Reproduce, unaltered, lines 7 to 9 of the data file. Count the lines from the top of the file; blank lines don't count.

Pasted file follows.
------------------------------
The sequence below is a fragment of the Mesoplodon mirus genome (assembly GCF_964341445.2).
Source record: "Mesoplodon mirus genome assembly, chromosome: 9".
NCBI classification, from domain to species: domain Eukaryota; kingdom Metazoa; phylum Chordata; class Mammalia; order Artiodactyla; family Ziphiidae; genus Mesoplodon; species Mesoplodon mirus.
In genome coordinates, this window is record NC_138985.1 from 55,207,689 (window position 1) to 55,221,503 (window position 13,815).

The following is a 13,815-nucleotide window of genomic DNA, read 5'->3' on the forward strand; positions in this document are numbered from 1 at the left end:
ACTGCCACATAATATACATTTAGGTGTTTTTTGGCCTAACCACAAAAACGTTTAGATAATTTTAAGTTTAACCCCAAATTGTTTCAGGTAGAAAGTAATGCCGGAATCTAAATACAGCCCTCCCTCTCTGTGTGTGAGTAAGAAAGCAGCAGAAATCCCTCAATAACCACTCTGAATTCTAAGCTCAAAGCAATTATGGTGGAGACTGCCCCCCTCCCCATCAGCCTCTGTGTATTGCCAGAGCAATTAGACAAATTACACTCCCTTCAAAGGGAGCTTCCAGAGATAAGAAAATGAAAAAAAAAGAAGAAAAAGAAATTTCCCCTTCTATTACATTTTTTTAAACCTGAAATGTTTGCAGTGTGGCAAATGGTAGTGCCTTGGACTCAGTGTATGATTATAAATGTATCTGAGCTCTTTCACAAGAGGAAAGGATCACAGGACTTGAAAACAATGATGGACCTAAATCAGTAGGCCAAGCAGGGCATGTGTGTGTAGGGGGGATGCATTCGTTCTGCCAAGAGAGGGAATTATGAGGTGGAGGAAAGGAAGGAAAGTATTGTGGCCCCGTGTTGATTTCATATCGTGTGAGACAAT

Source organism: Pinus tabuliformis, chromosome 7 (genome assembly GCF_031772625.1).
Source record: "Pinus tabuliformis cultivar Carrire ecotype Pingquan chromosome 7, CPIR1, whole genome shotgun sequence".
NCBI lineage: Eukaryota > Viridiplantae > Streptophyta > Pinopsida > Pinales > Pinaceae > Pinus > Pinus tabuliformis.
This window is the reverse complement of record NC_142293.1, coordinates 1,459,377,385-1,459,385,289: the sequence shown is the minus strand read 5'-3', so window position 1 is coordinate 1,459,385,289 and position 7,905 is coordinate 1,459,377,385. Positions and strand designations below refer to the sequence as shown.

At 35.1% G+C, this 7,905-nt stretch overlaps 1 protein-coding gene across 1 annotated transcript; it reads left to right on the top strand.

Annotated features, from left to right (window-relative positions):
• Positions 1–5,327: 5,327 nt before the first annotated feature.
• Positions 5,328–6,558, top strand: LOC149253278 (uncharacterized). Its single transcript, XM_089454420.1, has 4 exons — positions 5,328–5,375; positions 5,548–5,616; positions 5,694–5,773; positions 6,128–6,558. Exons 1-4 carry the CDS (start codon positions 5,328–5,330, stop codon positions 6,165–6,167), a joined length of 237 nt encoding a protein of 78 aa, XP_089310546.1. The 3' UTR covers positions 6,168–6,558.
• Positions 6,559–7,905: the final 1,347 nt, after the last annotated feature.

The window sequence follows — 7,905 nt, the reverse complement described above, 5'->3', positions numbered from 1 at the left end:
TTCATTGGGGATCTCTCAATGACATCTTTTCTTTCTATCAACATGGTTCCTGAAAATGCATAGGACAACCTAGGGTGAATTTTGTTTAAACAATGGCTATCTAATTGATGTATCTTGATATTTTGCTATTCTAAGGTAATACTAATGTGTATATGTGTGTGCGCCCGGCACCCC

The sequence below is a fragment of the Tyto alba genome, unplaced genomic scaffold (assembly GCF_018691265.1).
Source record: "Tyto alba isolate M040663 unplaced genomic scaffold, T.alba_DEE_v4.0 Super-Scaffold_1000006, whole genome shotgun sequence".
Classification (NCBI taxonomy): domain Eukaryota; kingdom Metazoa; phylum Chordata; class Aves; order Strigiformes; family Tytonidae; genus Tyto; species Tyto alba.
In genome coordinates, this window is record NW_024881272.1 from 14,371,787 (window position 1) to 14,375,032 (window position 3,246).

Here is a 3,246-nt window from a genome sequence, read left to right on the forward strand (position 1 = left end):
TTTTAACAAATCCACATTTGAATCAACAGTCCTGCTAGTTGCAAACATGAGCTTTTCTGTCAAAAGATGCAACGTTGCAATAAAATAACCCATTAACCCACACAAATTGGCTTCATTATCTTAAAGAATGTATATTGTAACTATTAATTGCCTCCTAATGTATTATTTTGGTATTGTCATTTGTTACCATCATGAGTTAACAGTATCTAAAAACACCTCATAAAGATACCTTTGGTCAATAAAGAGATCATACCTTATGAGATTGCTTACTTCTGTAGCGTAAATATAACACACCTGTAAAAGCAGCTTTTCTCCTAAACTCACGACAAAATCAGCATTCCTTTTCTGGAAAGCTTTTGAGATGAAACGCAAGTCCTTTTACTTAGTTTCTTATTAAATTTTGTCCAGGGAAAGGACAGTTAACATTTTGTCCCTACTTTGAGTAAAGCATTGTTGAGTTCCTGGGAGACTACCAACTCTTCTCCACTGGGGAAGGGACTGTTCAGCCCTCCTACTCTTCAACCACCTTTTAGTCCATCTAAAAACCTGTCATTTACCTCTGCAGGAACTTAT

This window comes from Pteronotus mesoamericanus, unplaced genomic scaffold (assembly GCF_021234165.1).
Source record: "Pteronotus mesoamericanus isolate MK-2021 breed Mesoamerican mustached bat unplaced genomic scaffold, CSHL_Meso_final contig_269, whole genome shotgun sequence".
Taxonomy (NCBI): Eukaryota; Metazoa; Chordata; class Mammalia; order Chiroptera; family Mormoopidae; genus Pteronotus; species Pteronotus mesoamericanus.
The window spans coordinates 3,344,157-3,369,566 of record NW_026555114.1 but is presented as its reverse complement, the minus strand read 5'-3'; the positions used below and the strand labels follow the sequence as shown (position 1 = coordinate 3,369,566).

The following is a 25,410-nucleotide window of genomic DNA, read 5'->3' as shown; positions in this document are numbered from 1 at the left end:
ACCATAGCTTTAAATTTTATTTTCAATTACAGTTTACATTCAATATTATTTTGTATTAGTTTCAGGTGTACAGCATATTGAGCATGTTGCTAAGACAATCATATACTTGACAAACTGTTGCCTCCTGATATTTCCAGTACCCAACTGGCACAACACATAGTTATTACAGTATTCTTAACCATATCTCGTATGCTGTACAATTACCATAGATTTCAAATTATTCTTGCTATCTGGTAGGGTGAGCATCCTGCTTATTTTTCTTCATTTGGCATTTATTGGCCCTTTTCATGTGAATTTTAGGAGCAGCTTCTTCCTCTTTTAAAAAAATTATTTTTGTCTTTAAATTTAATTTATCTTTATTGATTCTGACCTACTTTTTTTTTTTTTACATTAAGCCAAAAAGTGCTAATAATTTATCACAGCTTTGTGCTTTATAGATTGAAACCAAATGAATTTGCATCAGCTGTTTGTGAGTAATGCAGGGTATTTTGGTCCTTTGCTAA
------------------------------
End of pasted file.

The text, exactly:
Source organism: Pinus tabuliformis, chromosome 7 (genome assembly GCF_031772625.1).
Source record: "Pinus tabuliformis cultivar Carrire ecotype Pingquan chromosome 7, CPIR1, whole genome shotgun sequence".
NCBI lineage: Eukaryota > Viridiplantae > Streptophyta > Pinopsida > Pinales > Pinaceae > Pinus > Pinus tabuliformis.